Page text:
Finalists Announced in NZ Post Children's Book Awards

Published: Wed 3 Apr 2013 10:23 AM
Media Release
Wednesday, 3 April 2013
Finalists Announced in NZ Post Children's Book Awards
A diverse range of themes and styles - but where are the heroines?
An impressive variety of books make up the finalists of this year’s New Zealand Post Children’s Book Awards. And Chief Judge Bernard Beckett says it suggests we have a group of New Zealand writers who are confident enough to pursue their own interests.
In all, 19 books have been selected as finalists across four categories: best picture book, junior fiction, young adult and non-fiction. The winners from each category will be announced in June.
War was a dominant theme among this year’s entries - a year before the centenary of the start of the First World War.
Bernard said: “As judges, we were pleased to see coverage given to conflicts less likely to be known to young readers such as The Boer War or the conflict in Malaysia. Prominence was also given to the bravery of those who resisted armed conflict, both in World War One and at Parihaka – that strikes us as tremendously important.”
The finalists were chosen from hundreds of entries read by the panel of three judges - children’s literature expert and author Eirlys Hunter, presenter of Radio New Zealand’s Arts on Sunday programme, Lynn Freeman and author Bernard Beckett.
The judges said it was a privilege to read and assess New Zealand’s best books for children and young adults in 2012.
However, the judges raised concerns over the many entries that had great potential but didn’t meet the standard required to become a finalist.
“A large number of books were crying out for a more considered editing or design process: books with clear potential that needed only another careful draft; delightful children’s stories let down by the illustrations or design layout. To see such possibilities unrealised was a clear frustration for us.”
“We were also surprised to see how few strong female characters there were in these pages. Young girls are in danger of seeing themselves once again as serving only decorative roles in stories, and we hope this is more a blip than the beginning of a retrograde trend.”
School-aged children and young adults can now vote for their favourite books from among the finalists for the coveted Children’s Choice Award.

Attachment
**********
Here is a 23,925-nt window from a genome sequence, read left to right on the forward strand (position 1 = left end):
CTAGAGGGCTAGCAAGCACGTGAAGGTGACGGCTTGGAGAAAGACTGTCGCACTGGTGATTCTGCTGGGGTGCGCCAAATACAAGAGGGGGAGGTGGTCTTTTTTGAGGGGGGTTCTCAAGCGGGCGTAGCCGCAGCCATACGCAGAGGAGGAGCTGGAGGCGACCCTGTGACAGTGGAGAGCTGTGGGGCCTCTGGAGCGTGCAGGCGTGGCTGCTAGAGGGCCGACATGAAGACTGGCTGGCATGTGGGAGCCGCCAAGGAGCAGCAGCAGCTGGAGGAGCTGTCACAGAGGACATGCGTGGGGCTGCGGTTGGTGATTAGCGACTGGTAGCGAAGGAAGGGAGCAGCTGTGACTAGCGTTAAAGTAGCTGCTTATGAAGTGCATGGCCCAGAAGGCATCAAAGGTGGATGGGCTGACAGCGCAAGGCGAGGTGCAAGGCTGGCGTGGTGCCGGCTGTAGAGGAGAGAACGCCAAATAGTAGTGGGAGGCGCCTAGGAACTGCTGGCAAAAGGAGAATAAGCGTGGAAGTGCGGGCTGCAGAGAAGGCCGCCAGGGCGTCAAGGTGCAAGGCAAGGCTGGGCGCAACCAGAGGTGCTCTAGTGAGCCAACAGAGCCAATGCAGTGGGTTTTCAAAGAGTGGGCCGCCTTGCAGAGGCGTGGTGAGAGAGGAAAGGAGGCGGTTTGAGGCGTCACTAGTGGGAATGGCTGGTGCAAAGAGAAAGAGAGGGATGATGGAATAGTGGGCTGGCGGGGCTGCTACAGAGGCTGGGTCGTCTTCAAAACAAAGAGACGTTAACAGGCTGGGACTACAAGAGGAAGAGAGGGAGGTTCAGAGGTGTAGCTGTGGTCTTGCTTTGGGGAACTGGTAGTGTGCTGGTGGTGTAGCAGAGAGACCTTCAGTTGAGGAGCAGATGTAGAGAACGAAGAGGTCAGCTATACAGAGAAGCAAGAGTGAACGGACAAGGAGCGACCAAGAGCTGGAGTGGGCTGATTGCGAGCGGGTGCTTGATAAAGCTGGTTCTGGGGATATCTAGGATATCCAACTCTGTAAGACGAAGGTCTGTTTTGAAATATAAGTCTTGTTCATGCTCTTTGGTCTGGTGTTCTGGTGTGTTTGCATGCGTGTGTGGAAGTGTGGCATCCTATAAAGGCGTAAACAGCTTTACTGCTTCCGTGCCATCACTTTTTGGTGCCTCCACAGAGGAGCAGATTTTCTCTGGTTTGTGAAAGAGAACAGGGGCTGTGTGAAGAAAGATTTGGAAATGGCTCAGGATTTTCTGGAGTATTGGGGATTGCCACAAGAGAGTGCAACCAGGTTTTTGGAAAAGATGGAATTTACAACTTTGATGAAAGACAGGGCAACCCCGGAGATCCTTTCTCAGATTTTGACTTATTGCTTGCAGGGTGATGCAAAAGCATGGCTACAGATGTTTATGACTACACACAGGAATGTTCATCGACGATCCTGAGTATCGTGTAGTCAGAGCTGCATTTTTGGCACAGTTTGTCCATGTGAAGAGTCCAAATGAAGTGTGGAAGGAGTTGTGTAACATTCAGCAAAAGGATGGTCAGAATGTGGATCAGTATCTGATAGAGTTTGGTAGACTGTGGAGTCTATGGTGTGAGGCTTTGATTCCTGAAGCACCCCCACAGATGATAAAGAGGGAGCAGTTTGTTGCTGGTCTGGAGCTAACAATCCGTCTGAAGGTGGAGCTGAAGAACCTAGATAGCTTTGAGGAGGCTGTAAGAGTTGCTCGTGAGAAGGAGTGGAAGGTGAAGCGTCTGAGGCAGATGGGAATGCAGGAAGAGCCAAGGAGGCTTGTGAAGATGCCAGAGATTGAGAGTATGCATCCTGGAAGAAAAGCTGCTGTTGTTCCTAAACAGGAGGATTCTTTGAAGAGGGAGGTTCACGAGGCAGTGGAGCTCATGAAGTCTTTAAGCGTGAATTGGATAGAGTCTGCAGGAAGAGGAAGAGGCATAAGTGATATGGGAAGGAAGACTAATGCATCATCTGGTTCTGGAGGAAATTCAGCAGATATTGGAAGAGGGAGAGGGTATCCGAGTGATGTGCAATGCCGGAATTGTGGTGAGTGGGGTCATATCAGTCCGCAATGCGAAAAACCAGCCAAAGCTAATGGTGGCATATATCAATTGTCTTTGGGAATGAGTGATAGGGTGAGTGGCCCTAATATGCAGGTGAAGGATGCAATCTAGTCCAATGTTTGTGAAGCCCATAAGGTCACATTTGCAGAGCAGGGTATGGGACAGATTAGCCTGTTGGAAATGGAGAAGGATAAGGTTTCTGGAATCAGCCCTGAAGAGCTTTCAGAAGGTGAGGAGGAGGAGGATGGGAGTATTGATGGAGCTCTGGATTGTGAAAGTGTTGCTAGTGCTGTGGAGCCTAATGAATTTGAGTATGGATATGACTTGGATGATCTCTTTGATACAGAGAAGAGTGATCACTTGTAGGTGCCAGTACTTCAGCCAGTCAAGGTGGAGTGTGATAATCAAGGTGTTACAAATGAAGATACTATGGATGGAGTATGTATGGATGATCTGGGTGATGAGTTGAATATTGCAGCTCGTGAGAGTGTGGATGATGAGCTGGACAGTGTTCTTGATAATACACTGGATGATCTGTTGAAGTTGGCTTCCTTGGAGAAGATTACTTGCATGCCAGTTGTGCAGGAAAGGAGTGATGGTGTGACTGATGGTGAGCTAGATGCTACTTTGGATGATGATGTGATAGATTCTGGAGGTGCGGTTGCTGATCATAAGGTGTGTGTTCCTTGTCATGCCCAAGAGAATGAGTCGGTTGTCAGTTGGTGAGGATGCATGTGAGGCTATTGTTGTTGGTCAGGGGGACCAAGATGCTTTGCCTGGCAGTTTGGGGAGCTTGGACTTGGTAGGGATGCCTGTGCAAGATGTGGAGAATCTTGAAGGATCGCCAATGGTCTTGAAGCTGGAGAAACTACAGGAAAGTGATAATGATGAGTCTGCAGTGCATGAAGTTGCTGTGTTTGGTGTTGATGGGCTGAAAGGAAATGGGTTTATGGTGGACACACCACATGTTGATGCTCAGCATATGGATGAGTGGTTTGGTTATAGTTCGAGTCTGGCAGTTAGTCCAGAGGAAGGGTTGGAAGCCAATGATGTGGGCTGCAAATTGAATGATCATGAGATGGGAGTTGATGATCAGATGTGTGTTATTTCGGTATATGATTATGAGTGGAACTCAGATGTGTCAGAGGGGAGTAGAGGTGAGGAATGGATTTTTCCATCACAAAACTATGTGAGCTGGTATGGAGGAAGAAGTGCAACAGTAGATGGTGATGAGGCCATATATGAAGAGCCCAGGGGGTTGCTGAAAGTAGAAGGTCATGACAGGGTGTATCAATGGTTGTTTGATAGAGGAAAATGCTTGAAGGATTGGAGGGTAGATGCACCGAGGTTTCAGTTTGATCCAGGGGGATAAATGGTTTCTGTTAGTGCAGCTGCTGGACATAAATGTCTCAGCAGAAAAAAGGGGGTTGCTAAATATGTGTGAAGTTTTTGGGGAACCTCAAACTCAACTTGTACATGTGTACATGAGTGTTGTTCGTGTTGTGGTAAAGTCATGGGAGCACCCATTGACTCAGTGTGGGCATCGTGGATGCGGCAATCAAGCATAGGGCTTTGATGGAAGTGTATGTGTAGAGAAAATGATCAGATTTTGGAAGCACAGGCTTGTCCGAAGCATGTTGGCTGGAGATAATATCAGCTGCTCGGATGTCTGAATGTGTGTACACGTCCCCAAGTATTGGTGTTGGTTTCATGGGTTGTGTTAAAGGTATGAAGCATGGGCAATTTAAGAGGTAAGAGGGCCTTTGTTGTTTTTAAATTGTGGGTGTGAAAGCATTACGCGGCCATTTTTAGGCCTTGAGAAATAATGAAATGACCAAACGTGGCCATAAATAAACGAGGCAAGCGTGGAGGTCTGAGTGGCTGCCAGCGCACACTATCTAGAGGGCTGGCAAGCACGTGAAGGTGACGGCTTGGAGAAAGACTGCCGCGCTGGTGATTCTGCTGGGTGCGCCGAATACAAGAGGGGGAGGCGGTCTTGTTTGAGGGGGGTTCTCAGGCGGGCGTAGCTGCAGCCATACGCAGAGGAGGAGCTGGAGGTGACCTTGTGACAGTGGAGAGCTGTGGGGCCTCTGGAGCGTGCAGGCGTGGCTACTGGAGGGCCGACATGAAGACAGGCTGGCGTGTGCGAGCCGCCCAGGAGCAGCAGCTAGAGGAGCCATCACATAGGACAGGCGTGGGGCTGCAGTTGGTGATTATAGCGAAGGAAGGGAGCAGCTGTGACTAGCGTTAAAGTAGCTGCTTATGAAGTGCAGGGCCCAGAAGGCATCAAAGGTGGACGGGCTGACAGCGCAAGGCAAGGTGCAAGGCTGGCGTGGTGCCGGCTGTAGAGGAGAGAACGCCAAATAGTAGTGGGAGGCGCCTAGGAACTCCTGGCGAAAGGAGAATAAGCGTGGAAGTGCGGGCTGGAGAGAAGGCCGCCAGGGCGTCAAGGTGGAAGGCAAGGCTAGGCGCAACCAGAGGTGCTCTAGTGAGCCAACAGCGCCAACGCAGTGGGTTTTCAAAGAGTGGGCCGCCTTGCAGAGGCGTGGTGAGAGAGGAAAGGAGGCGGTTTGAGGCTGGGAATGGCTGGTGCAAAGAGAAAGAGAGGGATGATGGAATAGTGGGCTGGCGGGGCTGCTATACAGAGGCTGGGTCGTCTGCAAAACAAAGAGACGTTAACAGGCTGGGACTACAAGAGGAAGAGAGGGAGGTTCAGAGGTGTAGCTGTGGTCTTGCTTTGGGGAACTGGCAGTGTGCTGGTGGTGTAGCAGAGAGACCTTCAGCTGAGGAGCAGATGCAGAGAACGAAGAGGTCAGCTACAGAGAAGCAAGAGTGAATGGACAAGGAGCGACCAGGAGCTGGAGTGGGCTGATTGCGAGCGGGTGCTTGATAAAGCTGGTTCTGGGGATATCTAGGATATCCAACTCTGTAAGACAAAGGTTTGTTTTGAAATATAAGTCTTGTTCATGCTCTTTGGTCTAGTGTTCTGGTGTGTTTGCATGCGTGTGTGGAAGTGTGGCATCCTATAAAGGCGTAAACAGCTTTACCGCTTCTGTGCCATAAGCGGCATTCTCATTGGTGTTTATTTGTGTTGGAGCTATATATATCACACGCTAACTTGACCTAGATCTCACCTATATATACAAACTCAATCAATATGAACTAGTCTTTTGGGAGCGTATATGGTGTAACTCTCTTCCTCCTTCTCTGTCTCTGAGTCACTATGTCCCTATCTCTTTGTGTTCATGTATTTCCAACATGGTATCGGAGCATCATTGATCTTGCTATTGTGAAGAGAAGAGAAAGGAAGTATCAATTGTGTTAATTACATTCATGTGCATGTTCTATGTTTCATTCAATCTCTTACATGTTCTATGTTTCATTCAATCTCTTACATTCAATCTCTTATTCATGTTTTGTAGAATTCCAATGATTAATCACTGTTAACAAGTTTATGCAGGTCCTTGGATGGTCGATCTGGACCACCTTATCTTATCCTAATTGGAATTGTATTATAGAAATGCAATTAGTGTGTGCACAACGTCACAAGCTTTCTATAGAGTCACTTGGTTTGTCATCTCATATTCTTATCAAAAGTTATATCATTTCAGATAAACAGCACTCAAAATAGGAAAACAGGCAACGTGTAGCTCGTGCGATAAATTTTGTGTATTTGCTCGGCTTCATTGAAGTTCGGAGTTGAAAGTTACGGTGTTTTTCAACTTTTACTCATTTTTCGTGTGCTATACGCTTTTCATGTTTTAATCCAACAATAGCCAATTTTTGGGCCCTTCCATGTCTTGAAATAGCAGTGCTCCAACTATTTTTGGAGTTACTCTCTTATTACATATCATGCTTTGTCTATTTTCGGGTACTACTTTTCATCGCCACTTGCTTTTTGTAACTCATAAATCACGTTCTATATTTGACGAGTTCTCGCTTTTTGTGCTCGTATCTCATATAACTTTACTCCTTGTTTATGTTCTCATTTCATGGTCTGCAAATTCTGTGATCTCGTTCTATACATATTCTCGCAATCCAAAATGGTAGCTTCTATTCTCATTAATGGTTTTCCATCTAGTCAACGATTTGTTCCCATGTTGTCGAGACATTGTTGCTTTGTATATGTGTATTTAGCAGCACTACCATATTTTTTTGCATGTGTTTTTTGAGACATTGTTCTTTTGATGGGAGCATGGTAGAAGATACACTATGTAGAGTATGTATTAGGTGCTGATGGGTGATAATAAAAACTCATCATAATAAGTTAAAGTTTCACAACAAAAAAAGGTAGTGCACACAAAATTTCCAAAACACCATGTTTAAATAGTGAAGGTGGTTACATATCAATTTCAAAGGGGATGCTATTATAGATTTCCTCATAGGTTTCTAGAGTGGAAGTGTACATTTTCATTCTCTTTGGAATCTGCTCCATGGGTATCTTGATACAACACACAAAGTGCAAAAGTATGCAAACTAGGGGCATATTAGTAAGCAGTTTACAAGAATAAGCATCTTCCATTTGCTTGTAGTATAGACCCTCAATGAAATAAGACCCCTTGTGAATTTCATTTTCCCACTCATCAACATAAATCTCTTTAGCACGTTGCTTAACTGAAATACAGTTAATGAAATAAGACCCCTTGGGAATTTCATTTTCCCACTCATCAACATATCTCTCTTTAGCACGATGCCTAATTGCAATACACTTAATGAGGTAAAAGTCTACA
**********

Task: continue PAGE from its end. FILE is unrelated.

Picture Book
A Great Cake by Tina Matthews – (Wellington)
Melu by Kyle Mewburn, Ali Teo & John O’Reilly – (Otago)
Mister Whistler by Margaret Mahy & Gavin Bishop – (Christchurch)
Mr Bear Branches and the Cloud Conundrum by Terri Rose Baynton – (Taupo)
Remember That November / Maumahara ki tērā Nōema by Jennifer Beck, Lindy Fisher & Kawata Teepa – (Auckland)
Junior Fiction
The ACB with Honora Lee by Kate De Goldi & Gregory O’Brien – (Wellington)
The Queen and the Nobody Boy (A Tale of Fontania) by Barbara Else – (Wellington)
My Brother's War by David Hill – (New Plymouth)
Red Rocks by Rachael King – (Christchurch)
Uncle Trev and His Whistling Bull by Jack Lasenby – (Wellington)
Young Adult Fiction
Earth Dragon, Fire Hare by Ken Catran – (South Canterbury)
Into the River by Ted Dawe – (Auckland)
The Nature of Ash by Mandy Hager – (Wellington)
Reach by Hugh Brown – (Wellington)
Snakes and Ladders by Mary-anne Scott – (Havelock North)
100 Amazing Tales From Aotearoa by Simon Morton & Riria Hotere – (Wellington)
Kiwi: the real story by Annemarie Florian & Heather Hunt – (Whangarei)
Taketakerau, The Millennium Tree by Marnie Anstis, Patricia Howitt & Kelly Spencer – (Bay of Plenty)
At the Beach: Explore & discover the New Zealand seashore by Ned Barraud & Gillian Candler – (Wellington)
Note: Four finalists were selected in the non-fiction category, compared to five in the other categories. The judges felt the books selected represented the best on offer, and all were significantly better than the next tier of titles considered.

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